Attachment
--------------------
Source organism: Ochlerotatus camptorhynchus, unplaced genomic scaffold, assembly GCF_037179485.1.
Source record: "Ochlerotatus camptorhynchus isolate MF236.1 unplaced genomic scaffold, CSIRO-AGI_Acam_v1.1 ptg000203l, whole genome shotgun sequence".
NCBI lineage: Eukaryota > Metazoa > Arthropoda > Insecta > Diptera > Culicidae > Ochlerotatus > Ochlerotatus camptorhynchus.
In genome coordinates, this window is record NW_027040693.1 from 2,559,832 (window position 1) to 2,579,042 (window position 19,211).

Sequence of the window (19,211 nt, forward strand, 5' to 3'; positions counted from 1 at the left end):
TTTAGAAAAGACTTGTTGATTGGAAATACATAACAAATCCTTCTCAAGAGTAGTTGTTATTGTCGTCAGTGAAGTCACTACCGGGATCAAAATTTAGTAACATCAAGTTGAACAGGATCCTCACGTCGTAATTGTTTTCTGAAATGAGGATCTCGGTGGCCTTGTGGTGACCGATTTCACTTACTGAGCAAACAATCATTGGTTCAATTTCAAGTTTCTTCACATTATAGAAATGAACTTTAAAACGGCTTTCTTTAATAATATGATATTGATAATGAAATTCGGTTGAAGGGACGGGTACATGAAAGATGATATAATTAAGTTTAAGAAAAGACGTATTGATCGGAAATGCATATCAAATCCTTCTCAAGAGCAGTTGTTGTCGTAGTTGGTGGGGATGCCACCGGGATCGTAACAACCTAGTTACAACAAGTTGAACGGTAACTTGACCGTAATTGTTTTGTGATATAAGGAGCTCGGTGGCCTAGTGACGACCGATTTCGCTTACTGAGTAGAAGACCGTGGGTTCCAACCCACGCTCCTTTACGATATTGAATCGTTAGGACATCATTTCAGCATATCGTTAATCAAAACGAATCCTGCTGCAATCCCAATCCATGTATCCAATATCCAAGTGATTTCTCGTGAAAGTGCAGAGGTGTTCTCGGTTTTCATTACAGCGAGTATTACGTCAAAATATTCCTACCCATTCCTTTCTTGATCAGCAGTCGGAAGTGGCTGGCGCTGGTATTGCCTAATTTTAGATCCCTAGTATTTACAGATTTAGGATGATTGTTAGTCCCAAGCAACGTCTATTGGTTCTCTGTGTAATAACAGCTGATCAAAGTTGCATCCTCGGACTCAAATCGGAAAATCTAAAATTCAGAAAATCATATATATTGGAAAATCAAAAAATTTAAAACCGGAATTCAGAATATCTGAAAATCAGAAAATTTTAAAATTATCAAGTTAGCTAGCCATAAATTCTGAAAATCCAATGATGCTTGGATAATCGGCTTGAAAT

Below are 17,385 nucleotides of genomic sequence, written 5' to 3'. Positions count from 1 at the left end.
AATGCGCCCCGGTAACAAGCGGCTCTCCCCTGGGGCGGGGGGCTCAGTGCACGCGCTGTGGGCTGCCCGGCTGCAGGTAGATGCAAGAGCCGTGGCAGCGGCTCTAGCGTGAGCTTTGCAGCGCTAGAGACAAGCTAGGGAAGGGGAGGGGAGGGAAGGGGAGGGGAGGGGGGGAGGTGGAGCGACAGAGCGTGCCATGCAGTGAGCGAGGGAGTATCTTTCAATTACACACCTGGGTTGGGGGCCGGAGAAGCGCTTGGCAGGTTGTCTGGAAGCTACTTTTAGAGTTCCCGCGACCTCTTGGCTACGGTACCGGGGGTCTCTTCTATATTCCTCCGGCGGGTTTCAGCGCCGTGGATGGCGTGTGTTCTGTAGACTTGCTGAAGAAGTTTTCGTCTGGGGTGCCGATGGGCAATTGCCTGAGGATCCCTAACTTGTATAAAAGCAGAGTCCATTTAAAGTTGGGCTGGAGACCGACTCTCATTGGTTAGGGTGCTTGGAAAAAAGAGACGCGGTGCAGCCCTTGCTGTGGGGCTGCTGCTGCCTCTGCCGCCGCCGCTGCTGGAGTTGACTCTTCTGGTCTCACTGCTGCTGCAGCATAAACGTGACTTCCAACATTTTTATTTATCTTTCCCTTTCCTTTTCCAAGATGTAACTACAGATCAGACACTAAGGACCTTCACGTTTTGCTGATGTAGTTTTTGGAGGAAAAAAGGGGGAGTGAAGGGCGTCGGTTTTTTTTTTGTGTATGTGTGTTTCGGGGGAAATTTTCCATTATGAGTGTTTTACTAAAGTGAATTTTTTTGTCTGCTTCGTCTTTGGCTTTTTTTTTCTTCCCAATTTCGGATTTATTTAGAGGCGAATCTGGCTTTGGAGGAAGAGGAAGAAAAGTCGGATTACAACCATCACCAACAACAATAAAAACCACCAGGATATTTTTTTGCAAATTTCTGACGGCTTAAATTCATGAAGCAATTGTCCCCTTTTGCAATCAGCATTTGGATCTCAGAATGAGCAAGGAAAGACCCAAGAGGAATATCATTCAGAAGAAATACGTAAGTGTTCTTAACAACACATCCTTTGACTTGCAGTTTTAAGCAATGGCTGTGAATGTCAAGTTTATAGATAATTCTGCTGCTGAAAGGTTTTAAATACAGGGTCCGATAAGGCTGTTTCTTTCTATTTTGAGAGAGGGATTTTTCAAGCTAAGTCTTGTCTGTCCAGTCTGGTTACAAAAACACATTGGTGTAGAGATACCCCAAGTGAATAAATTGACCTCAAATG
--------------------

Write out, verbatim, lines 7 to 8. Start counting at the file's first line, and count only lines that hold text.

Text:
Below are 17,385 nucleotides of genomic sequence, written 5' to 3'. Positions count from 1 at the left end.
AATGCGCCCCGGTAACAAGCGGCTCTCCCCTGGGGCGGGGGGCTCAGTGCACGCGCTGTGGGCTGCCCGGCTGCAGGTAGATGCAAGAGCCGTGGCAGCGGCTCTAGCGTGAGCTTTGCAGCGCTAGAGACAAGCTAGGGAAGGGGAGGGGAGGGAAGGGGAGGGGAGGGGGGGAGGTGGAGCGACAGAGCGTGCCATGCAGTGAGCGAGGGAGTATCTTTCAATTACACACCTGGGTTGGGGGCCGGAGAAGCGCTTGGCAGGTTGTCTGGAAGCTACTTTTAGAGTTCCCGCGACCTCTTGGCTACGGTACCGGGGGTCTCTTCTATATTCCTCCGGCGGGTTTCAGCGCCGTGGATGGCGTGTGTTCTGTAGACTTGCTGAAGAAGTTTTCGTCTGGGGTGCCGATGGGCAATTGCCTGAGGATCCCTAACTTGTATAAAAGCAGAGTCCATTTAAAGTTGGGCTGGAGACCGACTCTCATTGGTTAGGGTGCTTGGAAAAAAGAGACGCGGTGCAGCCCTTGCTGTGGGGCTGCTGCTGCCTCTGCCGCCGCCGCTGCTGGAGTTGACTCTTCTGGTCTCACTGCTGCTGCAGCATAAACGTGACTTCCAACATTTTTATTTATCTTTCCCTTTCCTTTTCCAAGATGTAACTACAGATCAGACACTAAGGACCTTCACGTTTTGCTGATGTAGTTTTTGGAGGAAAAAAGGGGGAGTGAAGGGCGTCGGTTTTTTTTTTGTGTATGTGTGTTTCGGGGGAAATTTTCCATTATGAGTGTTTTACTAAAGTGAATTTTTTTGTCTGCTTCGTCTTTGGCTTTTTTTTTCTTCCCAATTTCGGATTTATTTAGAGGCGAATCTGGCTTTGGAGGAAGAGGAAGAAAAGTCGGATTACAACCATCACCAACAACAATAAAAACCACCAGGATATTTTTTTGCAAATTTCTGACGGCTTAAATTCATGAAGCAATTGTCCCCTTTTGCAATCAGCATTTGGATCTCAGAATGAGCAAGGAAAGACCCAAGAGGAATATCATTCAGAAGAAATACGTAAGTGTTCTTAACAACACATCCTTTGACTTGCAGTTTTAAGCAATGGCTGTGAATGTCAAGTTTATAGATAATTCTGCTGCTGAAAGGTTTTAAATACAGGGTCCGATAAGGCTGTTTCTTTCTATTTTGAGAGAGGGATTTTTCAAGCTAAGTCTTGTCTGTCCAGTCTGGTTACAAAAACACATTGGTGTAGAGATACCCCAAGTGAATAAATTGACCTCAAATG